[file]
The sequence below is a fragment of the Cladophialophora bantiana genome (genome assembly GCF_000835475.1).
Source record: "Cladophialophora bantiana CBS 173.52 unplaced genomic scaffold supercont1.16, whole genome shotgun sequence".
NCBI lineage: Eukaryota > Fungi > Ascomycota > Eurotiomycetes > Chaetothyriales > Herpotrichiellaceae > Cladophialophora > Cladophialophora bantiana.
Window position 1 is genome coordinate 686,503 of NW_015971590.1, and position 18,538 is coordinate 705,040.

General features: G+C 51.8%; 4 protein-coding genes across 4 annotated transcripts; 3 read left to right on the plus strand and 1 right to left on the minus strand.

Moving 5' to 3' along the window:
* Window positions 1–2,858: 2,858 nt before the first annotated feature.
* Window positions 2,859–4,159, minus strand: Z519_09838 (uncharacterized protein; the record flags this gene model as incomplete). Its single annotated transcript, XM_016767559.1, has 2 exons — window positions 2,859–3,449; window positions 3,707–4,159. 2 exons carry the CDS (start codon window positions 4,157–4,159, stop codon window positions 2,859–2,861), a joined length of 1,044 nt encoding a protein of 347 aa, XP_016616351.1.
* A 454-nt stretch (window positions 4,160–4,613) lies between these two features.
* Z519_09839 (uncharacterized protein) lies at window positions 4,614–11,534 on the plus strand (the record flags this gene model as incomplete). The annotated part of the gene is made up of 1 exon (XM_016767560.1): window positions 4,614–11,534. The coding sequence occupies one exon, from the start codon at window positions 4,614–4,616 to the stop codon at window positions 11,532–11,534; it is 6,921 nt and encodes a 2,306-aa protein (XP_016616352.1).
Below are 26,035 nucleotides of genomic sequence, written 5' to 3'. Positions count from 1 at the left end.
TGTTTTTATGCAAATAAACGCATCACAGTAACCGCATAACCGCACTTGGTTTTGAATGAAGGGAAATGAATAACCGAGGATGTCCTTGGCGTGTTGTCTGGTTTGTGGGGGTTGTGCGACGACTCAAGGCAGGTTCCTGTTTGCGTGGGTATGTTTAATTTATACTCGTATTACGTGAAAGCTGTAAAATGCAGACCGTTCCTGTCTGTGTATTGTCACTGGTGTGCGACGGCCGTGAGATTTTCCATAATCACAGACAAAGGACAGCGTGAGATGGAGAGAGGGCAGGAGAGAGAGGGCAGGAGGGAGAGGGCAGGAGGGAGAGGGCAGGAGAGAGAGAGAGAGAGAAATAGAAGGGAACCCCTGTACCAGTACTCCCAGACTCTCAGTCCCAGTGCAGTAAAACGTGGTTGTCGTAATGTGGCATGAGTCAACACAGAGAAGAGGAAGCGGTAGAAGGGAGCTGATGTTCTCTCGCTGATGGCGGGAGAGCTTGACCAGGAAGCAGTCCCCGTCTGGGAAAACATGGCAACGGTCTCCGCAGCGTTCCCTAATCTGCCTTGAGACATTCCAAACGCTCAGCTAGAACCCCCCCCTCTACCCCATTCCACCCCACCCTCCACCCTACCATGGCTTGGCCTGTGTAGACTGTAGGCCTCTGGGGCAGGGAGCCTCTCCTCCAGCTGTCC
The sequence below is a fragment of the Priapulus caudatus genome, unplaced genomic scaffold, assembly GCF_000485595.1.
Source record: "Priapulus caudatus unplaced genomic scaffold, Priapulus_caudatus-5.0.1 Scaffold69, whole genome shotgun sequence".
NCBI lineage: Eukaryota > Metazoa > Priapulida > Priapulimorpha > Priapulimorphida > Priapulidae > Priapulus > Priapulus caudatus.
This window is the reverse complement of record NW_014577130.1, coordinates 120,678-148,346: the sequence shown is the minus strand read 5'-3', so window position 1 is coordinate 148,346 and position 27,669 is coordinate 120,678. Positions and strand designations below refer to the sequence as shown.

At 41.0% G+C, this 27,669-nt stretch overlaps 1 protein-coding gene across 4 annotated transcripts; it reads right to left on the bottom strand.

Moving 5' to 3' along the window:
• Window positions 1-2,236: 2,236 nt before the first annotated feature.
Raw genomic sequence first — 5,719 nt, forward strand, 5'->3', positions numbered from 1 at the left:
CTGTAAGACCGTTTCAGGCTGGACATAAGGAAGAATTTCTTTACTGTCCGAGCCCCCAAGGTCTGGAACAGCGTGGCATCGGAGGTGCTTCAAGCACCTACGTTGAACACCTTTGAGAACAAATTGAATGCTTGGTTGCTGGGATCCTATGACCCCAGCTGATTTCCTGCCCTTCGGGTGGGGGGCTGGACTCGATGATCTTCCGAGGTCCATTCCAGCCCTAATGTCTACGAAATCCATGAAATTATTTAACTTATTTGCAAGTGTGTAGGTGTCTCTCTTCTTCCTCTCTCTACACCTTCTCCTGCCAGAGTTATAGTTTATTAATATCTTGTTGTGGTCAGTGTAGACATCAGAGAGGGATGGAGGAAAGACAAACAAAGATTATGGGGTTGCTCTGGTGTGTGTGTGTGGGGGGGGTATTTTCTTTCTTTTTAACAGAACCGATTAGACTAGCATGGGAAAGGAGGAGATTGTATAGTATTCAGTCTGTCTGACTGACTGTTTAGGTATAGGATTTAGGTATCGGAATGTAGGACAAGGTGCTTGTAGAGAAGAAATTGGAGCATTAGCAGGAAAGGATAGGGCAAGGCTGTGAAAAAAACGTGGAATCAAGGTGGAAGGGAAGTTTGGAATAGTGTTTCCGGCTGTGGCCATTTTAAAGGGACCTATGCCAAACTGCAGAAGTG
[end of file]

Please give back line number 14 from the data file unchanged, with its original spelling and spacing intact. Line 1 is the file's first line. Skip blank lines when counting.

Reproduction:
Source record: "Priapulus caudatus unplaced genomic scaffold, Priapulus_caudatus-5.0.1 Scaffold69, whole genome shotgun sequence".